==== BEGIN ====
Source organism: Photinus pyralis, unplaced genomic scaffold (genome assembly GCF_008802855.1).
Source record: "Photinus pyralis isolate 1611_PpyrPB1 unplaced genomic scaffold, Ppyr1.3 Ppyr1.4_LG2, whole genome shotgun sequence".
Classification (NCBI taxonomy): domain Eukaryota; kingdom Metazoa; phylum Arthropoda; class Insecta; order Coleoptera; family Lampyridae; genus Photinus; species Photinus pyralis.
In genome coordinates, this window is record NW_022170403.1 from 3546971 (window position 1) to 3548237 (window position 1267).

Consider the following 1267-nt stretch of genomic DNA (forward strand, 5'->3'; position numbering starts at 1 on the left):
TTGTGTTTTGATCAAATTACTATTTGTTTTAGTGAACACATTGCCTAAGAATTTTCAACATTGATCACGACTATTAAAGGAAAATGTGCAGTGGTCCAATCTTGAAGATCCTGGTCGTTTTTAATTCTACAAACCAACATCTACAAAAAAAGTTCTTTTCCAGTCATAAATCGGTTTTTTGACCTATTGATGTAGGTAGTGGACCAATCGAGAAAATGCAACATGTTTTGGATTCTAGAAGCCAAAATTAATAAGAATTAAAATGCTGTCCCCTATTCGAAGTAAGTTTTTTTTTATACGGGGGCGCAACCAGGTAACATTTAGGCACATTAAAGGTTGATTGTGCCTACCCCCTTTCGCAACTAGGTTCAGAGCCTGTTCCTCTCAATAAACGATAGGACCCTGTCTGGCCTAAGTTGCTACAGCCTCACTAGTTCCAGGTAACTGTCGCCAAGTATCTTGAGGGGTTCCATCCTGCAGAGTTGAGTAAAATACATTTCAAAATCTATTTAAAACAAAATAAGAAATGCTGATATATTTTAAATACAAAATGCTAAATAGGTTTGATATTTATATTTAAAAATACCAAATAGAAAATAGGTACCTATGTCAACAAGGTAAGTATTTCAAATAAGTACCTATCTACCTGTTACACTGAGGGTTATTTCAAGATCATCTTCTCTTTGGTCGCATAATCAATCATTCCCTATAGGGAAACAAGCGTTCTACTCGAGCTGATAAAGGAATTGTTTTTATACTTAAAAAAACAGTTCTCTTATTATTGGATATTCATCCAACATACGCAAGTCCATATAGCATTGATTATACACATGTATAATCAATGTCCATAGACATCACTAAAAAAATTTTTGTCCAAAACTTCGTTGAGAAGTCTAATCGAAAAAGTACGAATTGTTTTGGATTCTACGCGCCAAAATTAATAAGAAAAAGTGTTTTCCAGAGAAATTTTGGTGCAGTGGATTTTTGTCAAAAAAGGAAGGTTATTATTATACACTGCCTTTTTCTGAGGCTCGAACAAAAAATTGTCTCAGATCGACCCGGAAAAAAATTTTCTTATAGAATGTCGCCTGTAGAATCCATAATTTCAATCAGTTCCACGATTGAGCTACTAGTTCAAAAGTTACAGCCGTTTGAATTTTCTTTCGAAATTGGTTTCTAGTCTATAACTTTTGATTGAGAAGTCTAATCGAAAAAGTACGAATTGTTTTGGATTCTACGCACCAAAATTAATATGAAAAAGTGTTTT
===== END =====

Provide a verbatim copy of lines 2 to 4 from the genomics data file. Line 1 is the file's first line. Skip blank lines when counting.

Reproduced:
Source record: "Photinus pyralis isolate 1611_PpyrPB1 unplaced genomic scaffold, Ppyr1.3 Ppyr1.4_LG2, whole genome shotgun sequence".
Classification (NCBI taxonomy): domain Eukaryota; kingdom Metazoa; phylum Arthropoda; class Insecta; order Coleoptera; family Lampyridae; genus Photinus; species Photinus pyralis.
In genome coordinates, this window is record NW_022170403.1 from 3546971 (window position 1) to 3548237 (window position 1267).